l’immigration en France

by sacremaja

I’m still talking about immigration with my students this week (predominantly students coming from immigrant families, since, you know, we’re in the Parisian suburbs and 40% of France’s immigrants live in the Paris metropolitan area) and plan to show them this article to add a bit of meat to their discussion (which hasn’t been falling too flat, but nevertheless).

Sarkozy, in Rousing Talk, Takes Conservative Stands, from the NY Times

la police

the side of my apartment building at Stalingrad, 18ème, 7 février 2011

I don’t know what to say about all of this.  I’m not sure what the percentage is today (it can only have gone up, I’m sure), but in 2008, 19% of France’s population was foreign-born immigrants with French-born children.  Their immigrants come from everywhere, but primarily from:  Italy, Spain, Poland, Portugal, Greece, Turkey, China, Romania, Mali, Cameroon, the US, and, of course, North Africa.  In addition to those countries, I’ve had students whose parents come from Argentina, Chile, Democratic Republic of the Congo, the Comoros Islands, Mauritius, Haiti, India, and other countries that I’m simply forgetting because they’re such a diverse group of kids.  The Maghreb people represent 8-10% of the immigrant population in France, which seems like a rather low estimate to me, but voilà.  France is also the European country with the largest number of black inhabitants.

This all makes me love France so much.  My students tell me the government gives loads of financial and social aid to immigrants, helping them find places to live, giving them money to start new lives, and allowing their families to join them here in France.  And of course there’s the health care.  It’s just amazing.  France is an amazing country.

I do have students who tell me they are “100% French,” and last week I had two boys tell me there were “too many” immigrants in France.  Okay, these feelings exist.  And here is Sarkozy, saying scary things again.

But you should hear my students talk about immigration.  One of the questions I posed to each student (since it is impossible to make every student participate in general discussion and you must ask each one a direct question) was, “if you left France and immigrated to a new country, where would you go, and why do you find that county attractive?”  Some of them said they’d go to England or the US for a few years for work, some of them said a beautiful island, some of them said Spain for the beach and the lower cost of living, but so, so many of them said they wanted to stay in France.  “Eet eez good here!”  It’s so good here.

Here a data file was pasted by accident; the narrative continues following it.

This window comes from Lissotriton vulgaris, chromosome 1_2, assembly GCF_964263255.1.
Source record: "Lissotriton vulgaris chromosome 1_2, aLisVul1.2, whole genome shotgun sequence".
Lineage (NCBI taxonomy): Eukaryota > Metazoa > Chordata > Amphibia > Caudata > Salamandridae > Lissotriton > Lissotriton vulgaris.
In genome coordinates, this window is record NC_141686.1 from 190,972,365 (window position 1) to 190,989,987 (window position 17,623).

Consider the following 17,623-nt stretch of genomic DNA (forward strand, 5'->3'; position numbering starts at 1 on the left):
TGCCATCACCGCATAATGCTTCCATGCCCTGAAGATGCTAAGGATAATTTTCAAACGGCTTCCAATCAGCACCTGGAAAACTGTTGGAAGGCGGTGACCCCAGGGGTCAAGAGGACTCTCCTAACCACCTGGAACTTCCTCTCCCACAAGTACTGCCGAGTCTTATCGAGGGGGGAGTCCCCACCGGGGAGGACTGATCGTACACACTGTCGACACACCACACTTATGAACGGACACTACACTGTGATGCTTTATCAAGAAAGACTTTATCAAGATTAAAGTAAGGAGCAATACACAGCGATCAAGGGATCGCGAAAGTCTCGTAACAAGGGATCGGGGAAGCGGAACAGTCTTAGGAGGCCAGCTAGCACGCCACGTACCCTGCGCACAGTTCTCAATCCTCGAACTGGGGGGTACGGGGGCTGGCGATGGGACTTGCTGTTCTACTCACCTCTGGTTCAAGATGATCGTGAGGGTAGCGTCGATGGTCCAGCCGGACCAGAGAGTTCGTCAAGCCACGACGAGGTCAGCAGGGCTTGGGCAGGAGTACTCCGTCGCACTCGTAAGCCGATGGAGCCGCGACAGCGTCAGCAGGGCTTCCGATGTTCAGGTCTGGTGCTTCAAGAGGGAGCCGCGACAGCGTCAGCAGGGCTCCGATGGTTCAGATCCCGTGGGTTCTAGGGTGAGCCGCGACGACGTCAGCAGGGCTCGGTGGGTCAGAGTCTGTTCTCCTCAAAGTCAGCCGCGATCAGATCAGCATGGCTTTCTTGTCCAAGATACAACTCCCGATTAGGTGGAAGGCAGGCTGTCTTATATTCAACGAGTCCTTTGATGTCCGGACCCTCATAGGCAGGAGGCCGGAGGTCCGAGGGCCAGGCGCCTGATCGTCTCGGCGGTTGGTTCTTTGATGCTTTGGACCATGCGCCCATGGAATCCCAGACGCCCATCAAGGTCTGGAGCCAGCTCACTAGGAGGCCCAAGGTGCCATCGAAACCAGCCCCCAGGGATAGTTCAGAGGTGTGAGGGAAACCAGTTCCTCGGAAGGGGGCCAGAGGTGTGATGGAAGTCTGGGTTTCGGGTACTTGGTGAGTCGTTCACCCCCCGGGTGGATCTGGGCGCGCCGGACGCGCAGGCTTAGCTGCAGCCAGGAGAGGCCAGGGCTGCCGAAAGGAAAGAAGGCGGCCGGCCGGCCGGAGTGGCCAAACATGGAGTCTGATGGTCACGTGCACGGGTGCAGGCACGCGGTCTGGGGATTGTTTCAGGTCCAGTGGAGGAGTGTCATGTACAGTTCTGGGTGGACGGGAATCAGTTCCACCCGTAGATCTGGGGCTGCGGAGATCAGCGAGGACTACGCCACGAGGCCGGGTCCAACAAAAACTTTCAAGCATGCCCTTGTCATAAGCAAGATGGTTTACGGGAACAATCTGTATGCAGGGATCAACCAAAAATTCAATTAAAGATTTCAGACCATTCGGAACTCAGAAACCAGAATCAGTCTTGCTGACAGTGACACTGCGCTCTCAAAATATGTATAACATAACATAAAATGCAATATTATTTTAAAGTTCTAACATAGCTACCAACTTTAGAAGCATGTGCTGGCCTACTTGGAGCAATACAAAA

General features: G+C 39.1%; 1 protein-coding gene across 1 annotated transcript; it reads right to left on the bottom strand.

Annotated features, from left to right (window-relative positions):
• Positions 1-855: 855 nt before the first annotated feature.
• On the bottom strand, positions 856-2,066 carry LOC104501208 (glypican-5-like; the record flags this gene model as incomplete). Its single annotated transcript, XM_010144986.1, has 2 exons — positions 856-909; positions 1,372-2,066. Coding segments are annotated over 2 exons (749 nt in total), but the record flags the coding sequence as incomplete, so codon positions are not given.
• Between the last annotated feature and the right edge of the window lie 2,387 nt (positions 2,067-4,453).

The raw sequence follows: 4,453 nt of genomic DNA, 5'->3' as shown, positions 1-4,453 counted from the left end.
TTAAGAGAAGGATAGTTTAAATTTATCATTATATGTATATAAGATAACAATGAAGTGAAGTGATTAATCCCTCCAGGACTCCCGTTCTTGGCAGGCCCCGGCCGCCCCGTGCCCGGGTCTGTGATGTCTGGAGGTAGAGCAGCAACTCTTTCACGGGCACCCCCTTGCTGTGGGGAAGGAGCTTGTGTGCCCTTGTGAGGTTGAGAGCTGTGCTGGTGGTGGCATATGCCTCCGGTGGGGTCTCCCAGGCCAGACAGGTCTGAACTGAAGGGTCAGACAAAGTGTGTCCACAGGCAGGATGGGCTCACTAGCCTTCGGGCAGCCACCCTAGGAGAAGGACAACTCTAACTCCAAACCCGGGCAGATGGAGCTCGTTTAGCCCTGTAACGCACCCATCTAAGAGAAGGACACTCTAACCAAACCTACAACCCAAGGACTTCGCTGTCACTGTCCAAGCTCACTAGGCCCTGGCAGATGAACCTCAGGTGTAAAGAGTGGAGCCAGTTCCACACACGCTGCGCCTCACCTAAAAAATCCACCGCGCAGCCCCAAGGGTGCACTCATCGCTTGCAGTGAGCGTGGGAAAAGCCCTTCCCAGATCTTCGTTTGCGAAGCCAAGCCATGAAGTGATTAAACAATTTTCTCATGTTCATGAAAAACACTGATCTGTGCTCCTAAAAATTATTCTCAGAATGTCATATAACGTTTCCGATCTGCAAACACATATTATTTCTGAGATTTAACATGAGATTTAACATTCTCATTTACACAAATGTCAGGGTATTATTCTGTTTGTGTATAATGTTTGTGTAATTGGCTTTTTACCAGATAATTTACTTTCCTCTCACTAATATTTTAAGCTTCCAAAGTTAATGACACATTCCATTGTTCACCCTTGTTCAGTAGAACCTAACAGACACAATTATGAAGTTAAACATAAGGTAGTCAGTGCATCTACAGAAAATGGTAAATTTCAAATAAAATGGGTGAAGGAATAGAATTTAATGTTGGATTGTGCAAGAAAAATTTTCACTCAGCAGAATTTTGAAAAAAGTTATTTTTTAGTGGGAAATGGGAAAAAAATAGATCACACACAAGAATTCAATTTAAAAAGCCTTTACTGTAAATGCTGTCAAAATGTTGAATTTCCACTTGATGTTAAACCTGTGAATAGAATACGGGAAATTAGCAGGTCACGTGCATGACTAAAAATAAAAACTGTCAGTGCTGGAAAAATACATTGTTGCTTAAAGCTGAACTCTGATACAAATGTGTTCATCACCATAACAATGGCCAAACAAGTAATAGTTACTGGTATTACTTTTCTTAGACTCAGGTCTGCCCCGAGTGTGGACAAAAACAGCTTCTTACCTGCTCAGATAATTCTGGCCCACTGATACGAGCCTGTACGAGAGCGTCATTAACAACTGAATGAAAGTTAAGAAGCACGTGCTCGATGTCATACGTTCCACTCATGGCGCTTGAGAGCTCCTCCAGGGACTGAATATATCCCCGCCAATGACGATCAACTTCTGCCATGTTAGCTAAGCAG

Even if there are some negative feelings, and even if things may change in the future, as of right now, as an American, I can’t quite believe what goes on here in France.  The government helping immigrants to this degree.  Another question I asked them was, “what about refugees?  Do you think refugees should be limited?  Should they always be welcome?”  One girl said, “of course!” and the response was overwhelmingly pro-refugee.  Many of them do have concerns about immigrants taking advantage of the social aid, which is a huge problem, but they ask that the country simply monitor these social programs more closely to ensure that resources aren’t being wasted or abused.

My students asked me what country I would immigrate to if I left to the US permanently and after a bit of thought, I said I’d probably choose France.  Or Switzerland (to which they responded, “ohh mais non, c’est nul la Suisse!”  As if…).

femmes de montreux

Montreux, mai 2008